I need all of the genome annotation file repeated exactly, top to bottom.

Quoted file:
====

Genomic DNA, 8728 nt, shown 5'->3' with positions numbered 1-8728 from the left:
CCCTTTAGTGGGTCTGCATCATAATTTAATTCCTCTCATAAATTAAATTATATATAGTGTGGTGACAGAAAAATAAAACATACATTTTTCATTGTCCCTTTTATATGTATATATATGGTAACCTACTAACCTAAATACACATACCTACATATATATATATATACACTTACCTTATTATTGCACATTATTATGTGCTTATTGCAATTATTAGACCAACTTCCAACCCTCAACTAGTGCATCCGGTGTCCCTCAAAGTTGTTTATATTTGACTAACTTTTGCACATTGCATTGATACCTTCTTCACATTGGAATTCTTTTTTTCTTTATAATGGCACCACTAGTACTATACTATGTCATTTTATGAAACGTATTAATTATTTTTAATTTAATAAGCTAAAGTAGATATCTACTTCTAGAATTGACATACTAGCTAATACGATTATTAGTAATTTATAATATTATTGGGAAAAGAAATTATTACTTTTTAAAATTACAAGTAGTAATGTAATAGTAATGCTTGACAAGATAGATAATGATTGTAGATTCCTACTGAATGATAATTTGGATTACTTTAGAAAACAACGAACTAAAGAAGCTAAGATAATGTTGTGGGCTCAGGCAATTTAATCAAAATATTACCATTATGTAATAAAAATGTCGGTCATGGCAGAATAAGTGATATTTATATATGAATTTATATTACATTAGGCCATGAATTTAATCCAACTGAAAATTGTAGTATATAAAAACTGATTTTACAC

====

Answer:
Genomic DNA, 8728 nt, shown 5'->3' with positions numbered 1-8728 from the left:
CCCTTTAGTGGGTCTGCATCATAATTTAATTCCTCTCATAAATTAAATTATATATAGTGTGGTGACAGAAAAATAAAACATACATTTTTCATTGTCCCTTTTATATGTATATATATGGTAACCTACTAACCTAAATACACATACCTACATATATATATATATACACTTACCTTATTATTGCACATTATTATGTGCTTATTGCAATTATTAGACCAACTTCCAACCCTCAACTAGTGCATCCGGTGTCCCTCAAAGTTGTTTATATTTGACTAACTTTTGCACATTGCATTGATACCTTCTTCACATTGGAATTCTTTTTTTCTTTATAATGGCACCACTAGTACTATACTATGTCATTTTATGAAACGTATTAATTATTTTTAATTTAATAAGCTAAAGTAGATATCTACTTCTAGAATTGACATACTAGCTAATACGATTATTAGTAATTTATAATATTATTGGGAAAAGAAATTATTACTTTTTAAAATTACAAGTAGTAATGTAATAGTAATGCTTGACAAGATAGATAATGATTGTAGATTCCTACTGAATGATAATTTGGATTACTTTAGAAAACAACGAACTAAAGAAGCTAAGATAATGTTGTGGGCTCAGGCAATTTAATCAAAATATTACCATTATGTAATAAAAATGTCGGTCATGGCAGAATAAGTGATATTTATATATGAATTTATATTACATTAGGCCATGAATTTAATCCAACTGAAAATTGTAGTATATAAAAACTGATTTTACAC